Standing in the Colosseum of ancient Roman Empire and entering the Breaking wheels of Bavaria;
Chopped by Slow slicing of China and grooming by guillotine in France;
Being stoned in Saudi Arabia and getting lethally injected in USA;
The Capital punishment has evolved through various forms practices since time immemorial; It faced diverse arguments from abolitionists and retentionists in the past century. As many as 140 nations abolished it due to its inhuman nature. But still 59 nations find validity in its existence, with India one among them.
In this blog we will analyse the various dimensions around the capital punishment in Indian context and the global arguments for and against it.
What is Capital Punishment Capital Punishment in India Mercy Plea Judicial Evolution of doctrine for Death Penalty Law Commission Report on Death Penalty International Scenario Arguements in Favour of Death Penalty Arguements Against Death Penalty
What is Capital Punishment?
Capital Punishment is legally authorised or government sanctioned practice of putting a person to death as a retributive punishment for a crime committed. It is only applied in cases where the crime is of such nature that it cannot be vitiated without a penalty of death.
Capital Punishment in India
In colonial India, death was prescribed as one of the punishments in the Indian Penal Code, 1860 (IPC). It remained in effect after independence in 1947. The first hanging in Independent India was that of Nathuram Godse and Narayan Apte in the Mahatma Gandhi assassination case. Since then 52 people have been executed in India till date according to Official Government of India Statistics. However the numbers are matter of dispute, since National Law University claims 755 executions.
Indian Penal Code,1860 and its amendments, sanction death penalty in following cases
|Section under IPC||Nature of Crime|
|121 of IPC||Waging or attempting to wage war against Government of India|
|132 of IPC||Abetting or Engaging in mutiny of armed forces|
|302 of IPC||Murder|
|376A of IPC||Rape if the perpetrator inflicts injuries that result in the victim’s death or incapacitation in a persistent vegetative state, or is a repeat offender|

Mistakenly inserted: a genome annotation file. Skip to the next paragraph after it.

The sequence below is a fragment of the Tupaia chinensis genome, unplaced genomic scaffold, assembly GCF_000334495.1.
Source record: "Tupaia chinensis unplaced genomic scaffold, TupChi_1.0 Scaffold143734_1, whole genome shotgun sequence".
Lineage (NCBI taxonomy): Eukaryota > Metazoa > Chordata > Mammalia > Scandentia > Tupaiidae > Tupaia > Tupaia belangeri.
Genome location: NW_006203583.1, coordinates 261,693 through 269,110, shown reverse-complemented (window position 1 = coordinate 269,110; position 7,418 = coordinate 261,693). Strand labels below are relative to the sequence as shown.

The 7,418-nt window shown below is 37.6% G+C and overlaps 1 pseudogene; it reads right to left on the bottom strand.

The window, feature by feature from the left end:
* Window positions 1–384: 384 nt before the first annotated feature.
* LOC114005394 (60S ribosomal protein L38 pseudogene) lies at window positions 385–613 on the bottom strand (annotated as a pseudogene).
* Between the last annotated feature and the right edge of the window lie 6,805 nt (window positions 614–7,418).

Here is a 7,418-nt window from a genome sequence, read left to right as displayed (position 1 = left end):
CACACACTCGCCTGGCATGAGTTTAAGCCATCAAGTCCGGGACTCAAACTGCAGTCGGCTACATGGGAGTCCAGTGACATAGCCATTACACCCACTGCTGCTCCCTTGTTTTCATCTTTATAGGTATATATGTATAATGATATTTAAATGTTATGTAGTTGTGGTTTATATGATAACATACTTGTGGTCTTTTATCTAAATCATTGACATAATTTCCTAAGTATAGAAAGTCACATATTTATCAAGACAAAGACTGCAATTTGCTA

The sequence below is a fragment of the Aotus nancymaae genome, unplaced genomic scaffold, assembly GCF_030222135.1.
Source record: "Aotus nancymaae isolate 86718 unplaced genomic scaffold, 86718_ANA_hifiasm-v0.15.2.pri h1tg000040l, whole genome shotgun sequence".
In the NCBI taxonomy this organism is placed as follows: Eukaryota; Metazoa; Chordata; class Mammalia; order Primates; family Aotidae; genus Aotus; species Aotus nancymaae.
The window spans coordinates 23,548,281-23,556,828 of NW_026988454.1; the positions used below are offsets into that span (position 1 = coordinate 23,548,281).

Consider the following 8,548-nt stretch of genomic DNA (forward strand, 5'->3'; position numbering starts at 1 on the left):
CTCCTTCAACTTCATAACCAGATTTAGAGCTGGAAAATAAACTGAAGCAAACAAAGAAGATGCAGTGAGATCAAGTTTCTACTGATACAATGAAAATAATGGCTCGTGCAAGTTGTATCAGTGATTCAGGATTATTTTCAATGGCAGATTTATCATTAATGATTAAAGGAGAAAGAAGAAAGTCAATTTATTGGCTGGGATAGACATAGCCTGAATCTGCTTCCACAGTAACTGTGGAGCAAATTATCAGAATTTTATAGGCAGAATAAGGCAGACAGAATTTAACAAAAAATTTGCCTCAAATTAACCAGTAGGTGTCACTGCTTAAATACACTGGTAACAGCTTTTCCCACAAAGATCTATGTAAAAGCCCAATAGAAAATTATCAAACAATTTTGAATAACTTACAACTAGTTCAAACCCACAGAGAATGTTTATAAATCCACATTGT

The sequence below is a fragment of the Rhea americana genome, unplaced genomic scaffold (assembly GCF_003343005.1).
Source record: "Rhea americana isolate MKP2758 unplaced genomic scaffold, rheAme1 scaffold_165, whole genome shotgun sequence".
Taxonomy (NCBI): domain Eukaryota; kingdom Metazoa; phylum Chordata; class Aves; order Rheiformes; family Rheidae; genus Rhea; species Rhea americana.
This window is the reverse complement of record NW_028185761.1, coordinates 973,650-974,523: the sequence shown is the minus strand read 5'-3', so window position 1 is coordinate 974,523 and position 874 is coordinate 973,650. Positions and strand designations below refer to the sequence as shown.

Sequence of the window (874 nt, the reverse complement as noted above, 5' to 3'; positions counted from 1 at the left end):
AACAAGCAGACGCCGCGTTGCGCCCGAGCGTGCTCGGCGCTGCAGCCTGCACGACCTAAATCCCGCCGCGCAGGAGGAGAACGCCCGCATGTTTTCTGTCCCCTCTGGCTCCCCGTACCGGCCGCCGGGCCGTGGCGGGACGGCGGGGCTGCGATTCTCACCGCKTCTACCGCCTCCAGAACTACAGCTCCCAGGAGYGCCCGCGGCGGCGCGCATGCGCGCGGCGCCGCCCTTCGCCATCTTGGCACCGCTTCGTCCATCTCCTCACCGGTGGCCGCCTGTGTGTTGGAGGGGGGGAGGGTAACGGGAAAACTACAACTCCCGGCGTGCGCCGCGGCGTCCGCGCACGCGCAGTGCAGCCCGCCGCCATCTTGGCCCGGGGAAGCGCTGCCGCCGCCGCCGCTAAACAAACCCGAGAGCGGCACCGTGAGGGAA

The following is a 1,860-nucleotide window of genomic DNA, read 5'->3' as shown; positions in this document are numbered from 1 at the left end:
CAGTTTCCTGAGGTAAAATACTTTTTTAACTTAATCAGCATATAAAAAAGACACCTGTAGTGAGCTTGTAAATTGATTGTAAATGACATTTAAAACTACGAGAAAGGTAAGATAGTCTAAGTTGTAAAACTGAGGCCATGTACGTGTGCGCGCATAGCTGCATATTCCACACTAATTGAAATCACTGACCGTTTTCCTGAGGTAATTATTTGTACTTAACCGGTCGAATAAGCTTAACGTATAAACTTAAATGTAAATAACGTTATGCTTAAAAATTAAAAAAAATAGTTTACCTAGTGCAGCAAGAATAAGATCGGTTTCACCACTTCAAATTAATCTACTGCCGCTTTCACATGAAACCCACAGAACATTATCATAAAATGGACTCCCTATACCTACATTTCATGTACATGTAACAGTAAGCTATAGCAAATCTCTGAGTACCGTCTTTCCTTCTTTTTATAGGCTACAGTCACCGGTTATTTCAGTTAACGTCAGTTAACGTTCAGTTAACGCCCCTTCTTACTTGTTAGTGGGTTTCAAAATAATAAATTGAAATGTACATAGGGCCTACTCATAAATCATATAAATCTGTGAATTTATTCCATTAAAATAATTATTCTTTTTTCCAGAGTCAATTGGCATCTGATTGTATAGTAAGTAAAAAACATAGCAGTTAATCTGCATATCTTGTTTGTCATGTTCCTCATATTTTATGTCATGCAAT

|*The list is selective and not exhaustive|
Apart from Indian Penal Code, Parliament of India has enacted various laws with few sections which sanctions death penalty like,
- The Commission of Sati (Prevention) Act 1987
- The Scheduled Castes and the Scheduled Tribes (Prevention of Atrocities) Act, 1989
- Narcotic Drugs and Psychotropic Substances (NDPS) Act, 1989
- Arms Act, Navy Act, Air force Act,.. etc.
The Indian Constitution provides for clemency of capital punishment by the President of India and Governor of respective State. Once the Sessions Court has awarded death sentence to a convict in a case, it must be confirmed by the High Court. The convict can also appeal to the Supreme Court. If this too fails, the accused has the option of submitting a ‘mercy petition’ to the President of India and the Governor of the State. Ministry of Home Affairs is nodal agency to aid and advice the president in this regard and it has given a detailed procedure for the same.
Article 72 of the Constitution of India says:
“Power of President to grant pardons, etc, and to suspend, remit or commute sentences in certain cases-
(1) The President shall have the power to grant pardons, reprieves, respites or remissions of punishment or to suspend, remit or commute the sentence of any person convicted of any offence
(a) in all cases where the punishment or sentence is by a court Martial;
(b) in all cases where the punishment or sentence is for an offence against any law relating to a matter to which the executive power of the Union extends;
(c) in all cases where the sentence is a sentence of death
(2) Nothing in sub clause (a) of Clause (1) shall affect the power to suspend, remit or commute a sentence of death exercisable by the Governor of a State under any law for the time being in force.”
Similarly the pardoning powers of the Governor of a State are mentioned in Article 161 of the constitution. The object of conferring the power to the president and governor is twofold,
- To keep the door open to correct the judicial errors in the operation of law
- To afford relief from a sentence, which the president regards unduly harsh.
Judicial Evolution of Doctrine for Death Penalty
Indian Judiciary has taken a proactive role in various circumstances to define a doctrine to award a death penalty. The first test to constitutionality of capital punishment came up during Jagmohan Singh vs State of UP, 1973. In this case Supreme Court upheld the death penalty as constitutionally valid. It also adjudicated that death penalty is not in contravention to Article 21 (Right to Life) of the constitution, as it is pronounced by procedure established by law.
In Rajendra Prasad vs State of UP,1979 Supreme court viewed death penalty with cautious approach by stating that it can be granted only in special circumstances.